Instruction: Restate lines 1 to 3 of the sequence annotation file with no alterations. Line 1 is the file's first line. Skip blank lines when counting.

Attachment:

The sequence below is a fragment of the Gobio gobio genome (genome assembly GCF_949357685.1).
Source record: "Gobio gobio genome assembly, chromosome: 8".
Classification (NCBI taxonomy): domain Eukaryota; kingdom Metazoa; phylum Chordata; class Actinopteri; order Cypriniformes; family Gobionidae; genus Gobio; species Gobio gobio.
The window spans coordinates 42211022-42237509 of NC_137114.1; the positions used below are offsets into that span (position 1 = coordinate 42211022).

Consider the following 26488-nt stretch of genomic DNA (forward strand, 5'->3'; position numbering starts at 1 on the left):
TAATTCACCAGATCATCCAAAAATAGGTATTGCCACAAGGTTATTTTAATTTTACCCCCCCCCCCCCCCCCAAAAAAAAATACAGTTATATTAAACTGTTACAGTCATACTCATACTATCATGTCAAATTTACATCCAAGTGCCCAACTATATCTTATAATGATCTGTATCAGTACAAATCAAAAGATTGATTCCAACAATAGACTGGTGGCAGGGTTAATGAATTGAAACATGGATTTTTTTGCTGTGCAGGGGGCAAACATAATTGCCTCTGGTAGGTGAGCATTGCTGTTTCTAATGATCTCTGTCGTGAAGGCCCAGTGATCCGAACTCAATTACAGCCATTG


The sequence below is a fragment of the Gobio gobio genome (genome assembly GCF_949357685.1).
Source record: "Gobio gobio genome assembly, chromosome: 8".
Classification (NCBI taxonomy): domain Eukaryota; kingdom Metazoa; phylum Chordata; class Actinopteri; order Cypriniformes; family Gobionidae; genus Gobio; species Gobio gobio.